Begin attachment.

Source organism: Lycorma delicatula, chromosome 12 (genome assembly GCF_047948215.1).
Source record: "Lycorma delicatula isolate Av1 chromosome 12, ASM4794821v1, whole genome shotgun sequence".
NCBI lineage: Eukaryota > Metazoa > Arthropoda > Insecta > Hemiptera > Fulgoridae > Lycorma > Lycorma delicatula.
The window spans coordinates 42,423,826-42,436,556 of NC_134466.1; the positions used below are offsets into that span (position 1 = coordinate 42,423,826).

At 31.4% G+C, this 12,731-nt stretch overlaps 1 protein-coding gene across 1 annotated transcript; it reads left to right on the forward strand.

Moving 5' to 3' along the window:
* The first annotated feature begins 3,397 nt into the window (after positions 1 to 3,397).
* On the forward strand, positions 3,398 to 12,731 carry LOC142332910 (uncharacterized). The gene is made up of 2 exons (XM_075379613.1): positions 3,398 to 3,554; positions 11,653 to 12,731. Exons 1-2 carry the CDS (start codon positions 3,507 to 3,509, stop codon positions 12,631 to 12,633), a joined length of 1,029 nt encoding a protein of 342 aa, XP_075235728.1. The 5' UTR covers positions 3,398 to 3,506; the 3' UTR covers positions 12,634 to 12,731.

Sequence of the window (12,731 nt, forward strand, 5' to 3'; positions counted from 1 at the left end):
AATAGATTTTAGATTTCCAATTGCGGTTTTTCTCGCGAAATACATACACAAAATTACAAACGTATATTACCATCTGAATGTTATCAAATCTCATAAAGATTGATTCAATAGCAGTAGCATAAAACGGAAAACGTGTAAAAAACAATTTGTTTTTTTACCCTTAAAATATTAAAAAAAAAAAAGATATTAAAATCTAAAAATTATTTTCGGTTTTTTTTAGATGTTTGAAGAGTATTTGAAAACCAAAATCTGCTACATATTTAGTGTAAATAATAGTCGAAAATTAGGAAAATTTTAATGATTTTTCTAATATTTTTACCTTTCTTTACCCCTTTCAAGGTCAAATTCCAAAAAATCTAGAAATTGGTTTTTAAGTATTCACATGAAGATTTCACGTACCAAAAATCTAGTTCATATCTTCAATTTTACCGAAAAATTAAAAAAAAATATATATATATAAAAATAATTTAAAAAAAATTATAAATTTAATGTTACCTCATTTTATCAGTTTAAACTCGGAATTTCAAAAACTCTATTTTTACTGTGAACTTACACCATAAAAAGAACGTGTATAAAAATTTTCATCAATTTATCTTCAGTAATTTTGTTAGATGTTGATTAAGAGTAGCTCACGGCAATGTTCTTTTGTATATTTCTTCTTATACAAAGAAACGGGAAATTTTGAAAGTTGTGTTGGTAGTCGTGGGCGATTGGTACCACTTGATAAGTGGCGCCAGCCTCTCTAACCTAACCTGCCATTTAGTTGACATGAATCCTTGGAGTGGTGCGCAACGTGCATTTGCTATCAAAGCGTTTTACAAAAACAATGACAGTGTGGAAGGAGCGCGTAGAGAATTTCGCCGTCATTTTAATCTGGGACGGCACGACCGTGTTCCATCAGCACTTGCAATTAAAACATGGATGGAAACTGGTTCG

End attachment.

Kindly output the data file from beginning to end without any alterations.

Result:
Source organism: Lycorma delicatula, chromosome 12 (genome assembly GCF_047948215.1).
Source record: "Lycorma delicatula isolate Av1 chromosome 12, ASM4794821v1, whole genome shotgun sequence".
NCBI lineage: Eukaryota > Metazoa > Arthropoda > Insecta > Hemiptera > Fulgoridae > Lycorma > Lycorma delicatula.
The window spans coordinates 42,423,826-42,436,556 of NC_134466.1; the positions used below are offsets into that span (position 1 = coordinate 42,423,826).

At 31.4% G+C, this 12,731-nt stretch overlaps 1 protein-coding gene across 1 annotated transcript; it reads left to right on the forward strand.

Moving 5' to 3' along the window:
* The first annotated feature begins 3,397 nt into the window (after positions 1 to 3,397).
* On the forward strand, positions 3,398 to 12,731 carry LOC142332910 (uncharacterized). The gene is made up of 2 exons (XM_075379613.1): positions 3,398 to 3,554; positions 11,653 to 12,731. Exons 1-2 carry the CDS (start codon positions 3,507 to 3,509, stop codon positions 12,631 to 12,633), a joined length of 1,029 nt encoding a protein of 342 aa, XP_075235728.1. The 5' UTR covers positions 3,398 to 3,506; the 3' UTR covers positions 12,634 to 12,731.

Sequence of the window (12,731 nt, forward strand, 5' to 3'; positions counted from 1 at the left end):
AATAGATTTTAGATTTCCAATTGCGGTTTTTCTCGCGAAATACATACACAAAATTACAAACGTATATTACCATCTGAATGTTATCAAATCTCATAAAGATTGATTCAATAGCAGTAGCATAAAACGGAAAACGTGTAAAAAACAATTTGTTTTTTTACCCTTAAAATATTAAAAAAAAAAAAGATATTAAAATCTAAAAATTATTTTCGGTTTTTTTTAGATGTTTGAAGAGTATTTGAAAACCAAAATCTGCTACATATTTAGTGTAAATAATAGTCGAAAATTAGGAAAATTTTAATGATTTTTCTAATATTTTTACCTTTCTTTACCCCTTTCAAGGTCAAATTCCAAAAAATCTAGAAATTGGTTTTTAAGTATTCACATGAAGATTTCACGTACCAAAAATCTAGTTCATATCTTCAATTTTACCGAAAAATTAAAAAAAAATATATATATATAAAAATAATTTAAAAAAAATTATAAATTTAATGTTACCTCATTTTATCAGTTTAAACTCGGAATTTCAAAAACTCTATTTTTACTGTGAACTTACACCATAAAAAGAACGTGTATAAAAATTTTCATCAATTTATCTTCAGTAATTTTGTTAGATGTTGATTAAGAGTAGCTCACGGCAATGTTCTTTTGTATATTTCTTCTTATACAAAGAAACGGGAAATTTTGAAAGTTGTGTTGGTAGTCGTGGGCGATTGGTACCACTTGATAAGTGGCGCCAGCCTCTCTAACCTAACCTGCCATTTAGTTGACATGAATCCTTGGAGTGGTGCGCAACGTGCATTTGCTATCAAAGCGTTTTACAAAAACAATGACAGTGTGGAAGGAGCGCGTAGAGAATTTCGCCGTCATTTTAATCTGGGACGGCACGACCGTGTTCCATCAGCACTTGCAATTAAAACATGGATGGAAACTGGTTCG